reception history: On Monday, August 18, 2003 poet and critic Ron Silliman reviewed Reading Keats to Sleep on his blog. Here's what he wrote: I bracketed my characterization of Gregg Biglieri’s Reading Keats to Sleep as “book” in quotation marks the other day not because this little Cuneiform letterpress dandy is in an “accordion” format, but because it’s a relatively short poem – 63 lines – printed in an edition of just 40 copies. If I typed it out in full here, more people would read it in the next three hours than are likely ever to see the published version. But I won’t do that, in part because I have a major bias toward print formats in general and because I want to encourage you to step up and get this super example both of printing and poetry. So instead I will quote just enough to give a taste, the old “first one’s free” come-on: Over and over never now in the know over the real world and over against it reading numbs eyes all thumb the mind’s green nerves — these points flinch as letters now print over sight. This is as fine an example of what Robert Duncan used to characterize as the tone-leading of vowels as I’ve read in years. My ears govern mind’s response, a sign that Biglieri has got it right. The O sounds of the first two stanzas – be sure to hear not only the variation between now and know but also its softness in world – followed by the positionality of U in the third stanza leading past the E tones of the fourth stanza as they give way finally in this sentence to I. Indeed the I sounds are foreshadowed in the third stanza intermixed with the U tones, not just with mind’s but (best yet) eyes, the Y captured as well in this sentence that runs the sequence of vowels the way a champion pool hustler might “run the table.” This is form on steroids. A part of what makes this work so brilliantly to my ear is the redaction of the article from the eighth line, which serves to heighten the stress on numbs in the line before. I’m conscious that not everyone concurs with Ginsberg’s dictum to strike the article when possible, but here Biglieri demonstrates exactly the sort of occasion that fully warrants the device. One might argue that this is all well and good, but didn’t Creeley, Olson, Zukofsky demonstrate the value of enjambment and potential of a linebreak? And it is true that the poem here could not possibly be as ambitious as, say, Biglieri’s El Egg, a booklength work that brings the spirit of Spring and All to the discourse of the post-theory generation, from Agamben to Žižek. Yet, in fact, Biglieri’s project is fundamentally different from that of Zukofsky or the New Americans. The distinction I would draw perhaps will be clearer if I draw a parallel to the history of dance. Creeley, Olson and Zukofsky all strike me as being major choreographers of a particularly fecund period of creative growth – think Balanchine, Cunningham and Graham – where Biglieri’s role in something like Reading Keats to Sleep more closely approximates what Baryshnikov has been doing, especially during his period with the now-disbanded White Oak Dance Project. Baryshnikov is a dancer rather than a choreographer, but with White Oak, he performed an intervention as profound as that of any choreographer, demonstrating that the work, say, of the Judson Church generation, people like Simone Forti or Lucinda Childs, was as physically demanding and amazing as anything in the classic or high modern repertoire. Biglieri lacks Baryshnikov’s cultural capital, perhaps, but Reading Keats has some of the same feel, that of someone demonstrating just exactly how terrific this approach to the language can be, exulting in the process. To work at all – and this is the risk the poem takes on – the process itself has to be at least as good as its masters. This is not unlike the challenge George Stanley confronts with his great early poem “Pompeii” – taking on Duncan puts the poem into a very specific social frame that leaves the younger poet with no margin for failure. My report here is that Biglieri, like Stanley, pulls this off: this is a poem that is wonderful to read – especially aloud – over and over. I keep finding new things in it, line by line, phrase by phrase, sentence by sentence. For a book that is, in fact, printed on a single sheet of paper and just 21 stanzas long, this is a remarkably rich and intense project.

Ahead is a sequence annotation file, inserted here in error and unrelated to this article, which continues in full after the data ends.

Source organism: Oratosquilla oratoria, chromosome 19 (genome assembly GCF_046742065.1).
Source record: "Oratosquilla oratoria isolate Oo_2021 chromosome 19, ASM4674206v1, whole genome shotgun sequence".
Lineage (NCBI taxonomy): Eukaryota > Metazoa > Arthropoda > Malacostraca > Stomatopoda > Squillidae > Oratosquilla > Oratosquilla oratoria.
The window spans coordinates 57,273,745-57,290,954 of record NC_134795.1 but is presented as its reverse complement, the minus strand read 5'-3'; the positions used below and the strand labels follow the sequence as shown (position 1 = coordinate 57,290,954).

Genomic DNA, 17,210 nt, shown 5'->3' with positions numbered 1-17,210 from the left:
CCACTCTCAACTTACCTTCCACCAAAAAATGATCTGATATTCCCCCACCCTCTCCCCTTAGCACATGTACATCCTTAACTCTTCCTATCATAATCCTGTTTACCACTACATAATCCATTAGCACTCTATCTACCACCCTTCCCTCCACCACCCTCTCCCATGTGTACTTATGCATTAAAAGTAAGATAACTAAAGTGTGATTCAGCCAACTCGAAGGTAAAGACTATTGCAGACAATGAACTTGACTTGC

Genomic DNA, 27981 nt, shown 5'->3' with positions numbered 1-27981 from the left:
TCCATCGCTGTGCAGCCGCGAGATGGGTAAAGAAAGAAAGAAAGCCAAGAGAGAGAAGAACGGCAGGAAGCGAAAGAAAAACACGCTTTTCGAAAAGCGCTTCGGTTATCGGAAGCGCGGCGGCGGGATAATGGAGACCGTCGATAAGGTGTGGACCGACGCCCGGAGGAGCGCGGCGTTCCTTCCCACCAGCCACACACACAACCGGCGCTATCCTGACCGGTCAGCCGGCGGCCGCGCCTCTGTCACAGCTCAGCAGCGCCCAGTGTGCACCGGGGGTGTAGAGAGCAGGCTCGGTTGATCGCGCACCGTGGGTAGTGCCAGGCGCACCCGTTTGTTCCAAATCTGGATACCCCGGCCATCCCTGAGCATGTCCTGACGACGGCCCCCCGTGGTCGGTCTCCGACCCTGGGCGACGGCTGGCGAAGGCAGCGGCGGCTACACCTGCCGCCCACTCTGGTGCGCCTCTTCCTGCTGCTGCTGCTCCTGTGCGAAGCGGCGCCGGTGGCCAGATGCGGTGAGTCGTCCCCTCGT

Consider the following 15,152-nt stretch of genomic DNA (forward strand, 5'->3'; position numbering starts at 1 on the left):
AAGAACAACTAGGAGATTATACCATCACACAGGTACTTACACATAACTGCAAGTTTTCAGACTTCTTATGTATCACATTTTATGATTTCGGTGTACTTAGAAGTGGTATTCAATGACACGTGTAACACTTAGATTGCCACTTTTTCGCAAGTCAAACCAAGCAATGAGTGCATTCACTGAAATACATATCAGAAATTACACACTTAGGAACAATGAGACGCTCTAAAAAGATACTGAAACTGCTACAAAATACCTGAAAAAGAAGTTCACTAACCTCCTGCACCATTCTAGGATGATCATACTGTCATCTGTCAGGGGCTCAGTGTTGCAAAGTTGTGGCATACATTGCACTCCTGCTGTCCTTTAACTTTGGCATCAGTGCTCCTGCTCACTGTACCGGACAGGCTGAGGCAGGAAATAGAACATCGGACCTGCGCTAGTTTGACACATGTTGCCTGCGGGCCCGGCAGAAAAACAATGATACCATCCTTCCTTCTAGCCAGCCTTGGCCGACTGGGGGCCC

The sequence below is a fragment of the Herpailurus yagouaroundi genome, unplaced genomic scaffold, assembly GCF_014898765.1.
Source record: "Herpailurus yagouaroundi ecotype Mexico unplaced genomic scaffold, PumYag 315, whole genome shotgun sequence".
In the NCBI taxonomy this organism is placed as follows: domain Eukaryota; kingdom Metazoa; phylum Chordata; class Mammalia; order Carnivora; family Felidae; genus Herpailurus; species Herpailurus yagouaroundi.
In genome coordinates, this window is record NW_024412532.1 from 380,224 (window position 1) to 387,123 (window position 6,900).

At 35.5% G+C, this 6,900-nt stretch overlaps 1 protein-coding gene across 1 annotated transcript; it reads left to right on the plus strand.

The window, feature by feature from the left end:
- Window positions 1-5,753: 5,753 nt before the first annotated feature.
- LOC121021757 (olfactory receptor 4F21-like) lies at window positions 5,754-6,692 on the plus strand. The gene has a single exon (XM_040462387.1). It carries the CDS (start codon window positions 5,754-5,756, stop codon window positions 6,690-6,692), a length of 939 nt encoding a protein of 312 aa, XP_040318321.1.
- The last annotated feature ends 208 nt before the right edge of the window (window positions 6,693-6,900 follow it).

Related Documents

manuscript type: mockups

location: other Cuneiform Press